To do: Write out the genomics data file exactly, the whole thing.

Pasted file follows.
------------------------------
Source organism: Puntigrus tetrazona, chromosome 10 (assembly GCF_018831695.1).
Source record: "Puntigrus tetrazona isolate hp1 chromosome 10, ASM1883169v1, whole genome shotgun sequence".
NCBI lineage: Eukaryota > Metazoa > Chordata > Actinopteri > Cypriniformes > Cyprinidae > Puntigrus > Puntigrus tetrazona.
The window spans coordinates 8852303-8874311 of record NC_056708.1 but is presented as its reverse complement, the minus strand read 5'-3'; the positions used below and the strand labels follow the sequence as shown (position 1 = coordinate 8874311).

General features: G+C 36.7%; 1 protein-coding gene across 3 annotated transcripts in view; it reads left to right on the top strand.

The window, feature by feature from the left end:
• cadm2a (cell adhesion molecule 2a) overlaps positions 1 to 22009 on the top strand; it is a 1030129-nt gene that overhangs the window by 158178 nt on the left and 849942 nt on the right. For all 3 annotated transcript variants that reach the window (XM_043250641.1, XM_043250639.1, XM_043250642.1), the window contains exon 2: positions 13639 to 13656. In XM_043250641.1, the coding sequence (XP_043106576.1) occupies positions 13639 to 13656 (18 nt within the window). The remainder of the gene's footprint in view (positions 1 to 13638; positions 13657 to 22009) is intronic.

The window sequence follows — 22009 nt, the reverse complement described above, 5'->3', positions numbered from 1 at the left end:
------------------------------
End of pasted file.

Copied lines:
Source organism: Puntigrus tetrazona, chromosome 10 (assembly GCF_018831695.1).
Source record: "Puntigrus tetrazona isolate hp1 chromosome 10, ASM1883169v1, whole genome shotgun sequence".
NCBI lineage: Eukaryota > Metazoa > Chordata > Actinopteri > Cypriniformes > Cyprinidae > Puntigrus > Puntigrus tetrazona.
The window spans coordinates 8852303-8874311 of record NC_056708.1 but is presented as its reverse complement, the minus strand read 5'-3'; the positions used below and the strand labels follow the sequence as shown (position 1 = coordinate 8874311).

General features: G+C 36.7%; 1 protein-coding gene across 3 annotated transcripts in view; it reads left to right on the top strand.

The window, feature by feature from the left end:
• cadm2a (cell adhesion molecule 2a) overlaps positions 1 to 22009 on the top strand; it is a 1030129-nt gene that overhangs the window by 158178 nt on the left and 849942 nt on the right. For all 3 annotated transcript variants that reach the window (XM_043250641.1, XM_043250639.1, XM_043250642.1), the window contains exon 2: positions 13639 to 13656. In XM_043250641.1, the coding sequence (XP_043106576.1) occupies positions 13639 to 13656 (18 nt within the window). The remainder of the gene's footprint in view (positions 1 to 13638; positions 13657 to 22009) is intronic.

The window sequence follows — 22009 nt, the reverse complement described above, 5'->3', positions numbered from 1 at the left end: